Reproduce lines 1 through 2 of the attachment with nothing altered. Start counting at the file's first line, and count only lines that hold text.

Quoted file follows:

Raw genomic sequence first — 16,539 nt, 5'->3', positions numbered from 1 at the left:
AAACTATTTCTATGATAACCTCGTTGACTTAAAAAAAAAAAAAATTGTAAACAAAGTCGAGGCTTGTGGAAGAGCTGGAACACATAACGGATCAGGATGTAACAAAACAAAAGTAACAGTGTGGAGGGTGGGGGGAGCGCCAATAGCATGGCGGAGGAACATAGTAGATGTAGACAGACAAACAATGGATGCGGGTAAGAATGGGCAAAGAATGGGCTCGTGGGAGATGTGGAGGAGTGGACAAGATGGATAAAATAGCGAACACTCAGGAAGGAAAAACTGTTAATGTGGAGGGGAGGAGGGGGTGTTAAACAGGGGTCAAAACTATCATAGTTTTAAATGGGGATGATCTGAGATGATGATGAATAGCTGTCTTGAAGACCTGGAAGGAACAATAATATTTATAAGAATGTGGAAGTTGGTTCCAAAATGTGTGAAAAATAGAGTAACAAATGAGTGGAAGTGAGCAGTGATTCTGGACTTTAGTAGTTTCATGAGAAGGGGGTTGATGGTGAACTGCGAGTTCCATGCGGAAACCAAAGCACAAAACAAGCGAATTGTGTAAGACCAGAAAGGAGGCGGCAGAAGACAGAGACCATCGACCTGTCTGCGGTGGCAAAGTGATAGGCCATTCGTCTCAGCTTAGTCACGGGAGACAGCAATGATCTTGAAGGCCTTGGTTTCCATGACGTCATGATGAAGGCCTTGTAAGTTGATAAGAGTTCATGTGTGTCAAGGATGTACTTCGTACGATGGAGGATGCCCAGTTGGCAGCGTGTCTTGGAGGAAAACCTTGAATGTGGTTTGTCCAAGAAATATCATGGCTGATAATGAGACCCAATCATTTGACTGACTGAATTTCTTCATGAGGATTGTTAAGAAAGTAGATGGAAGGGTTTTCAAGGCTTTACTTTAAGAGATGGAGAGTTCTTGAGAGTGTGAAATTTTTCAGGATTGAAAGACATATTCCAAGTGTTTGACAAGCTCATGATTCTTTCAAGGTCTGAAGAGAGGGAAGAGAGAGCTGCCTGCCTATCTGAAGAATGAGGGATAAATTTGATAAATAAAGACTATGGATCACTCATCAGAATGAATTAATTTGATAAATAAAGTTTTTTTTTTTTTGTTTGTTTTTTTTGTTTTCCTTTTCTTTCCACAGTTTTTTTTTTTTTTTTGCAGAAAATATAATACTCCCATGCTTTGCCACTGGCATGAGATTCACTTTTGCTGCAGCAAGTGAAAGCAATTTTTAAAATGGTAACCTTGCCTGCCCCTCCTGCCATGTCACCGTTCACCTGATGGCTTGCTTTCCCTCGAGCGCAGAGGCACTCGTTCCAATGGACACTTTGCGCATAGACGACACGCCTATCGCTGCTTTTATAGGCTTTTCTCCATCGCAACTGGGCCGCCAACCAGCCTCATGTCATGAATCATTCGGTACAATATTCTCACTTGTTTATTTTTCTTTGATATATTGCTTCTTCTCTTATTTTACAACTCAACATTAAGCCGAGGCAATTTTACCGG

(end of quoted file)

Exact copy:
Raw genomic sequence first — 16,539 nt, 5'->3', positions numbered from 1 at the left:
AAACTATTTCTATGATAACCTCGTTGACTTAAAAAAAAAAAAAATTGTAAACAAAGTCGAGGCTTGTGGAAGAGCTGGAACACATAACGGATCAGGATGTAACAAAACAAAAGTAACAGTGTGGAGGGTGGGGGGAGCGCCAATAGCATGGCGGAGGAACATAGTAGATGTAGACAGACAAACAATGGATGCGGGTAAGAATGGGCAAAGAATGGGCTCGTGGGAGATGTGGAGGAGTGGACAAGATGGATAAAATAGCGAACACTCAGGAAGGAAAAACTGTTAATGTGGAGGGGAGGAGGGGGTGTTAAACAGGGGTCAAAACTATCATAGTTTTAAATGGGGATGATCTGAGATGATGATGAATAGCTGTCTTGAAGACCTGGAAGGAACAATAATATTTATAAGAATGTGGAAGTTGGTTCCAAAATGTGTGAAAAATAGAGTAACAAATGAGTGGAAGTGAGCAGTGATTCTGGACTTTAGTAGTTTCATGAGAAGGGGGTTGATGGTGAACTGCGAGTTCCATGCGGAAACCAAAGCACAAAACAAGCGAATTGTGTAAGACCAGAAAGGAGGCGGCAGAAGACAGAGACCATCGACCTGTCTGCGGTGGCAAAGTGATAGGCCATTCGTCTCAGCTTAGTCACGGGAGACAGCAATGATCTTGAAGGCCTTGGTTTCCATGACGTCATGATGAAGGCCTTGTAAGTTGATAAGAGTTCATGTGTGTCAAGGATGTACTTCGTACGATGGAGGATGCCCAGTTGGCAGCGTGTCTTGGAGGAAAACCTTGAATGTGGTTTGTCCAAGAAATATCATGGCTGATAATGAGACCCAATCATTTGACTGACTGAATTTCTTCATGAGGATTGTTAAGAAAGTAGATGGAAGGGTTTTCAAGGCTTTACTTTAAGAGATGGAGAGTTCTTGAGAGTGTGAAATTTTTCAGGATTGAAAGACATATTCCAAGTGTTTGACAAGCTCATGATTCTTTCAAGGTCTGAAGAGAGGGAAGAGAGAGCTGCCTGCCTATCTGAAGAATGAGGGATAAATTTGATAAATAAAGACTATGGATCACTCATCAGAATGAATTAATTTGATAAATAAAGTTTTTTTTTTTTTGTTTGTTTTTTTTGTTTTCCTTTTCTTTCCACAGTTTTTTTTTTTTTTTTGCAGAAAATATAATACTCCCATGCTTTGCCACTGGCATGAGATTCACTTTTGCTGCAGCAAGTGAAAGCAATTTTTAAAATGGTAACCTTGCCTGCCCCTCCTGCCATGTCACCGTTCACCTGATGGCTTGCTTTCCCTCGAGCGCAGAGGCACTCGTTCCAATGGACACTTTGCGCATAGACGACACGCCTATCGCTGCTTTTATAGGCTTTTCTCCATCGCAACTGGGCCGCCAACCAGCCTCATGTCATGAATCATTCGGTACAATATTCTCACTTGTTTATTTTTCTTTGATATATTGCTTCTTCTCTTATTTTACAACTCAACATTAAGCCGAGGCAATTTTACCGG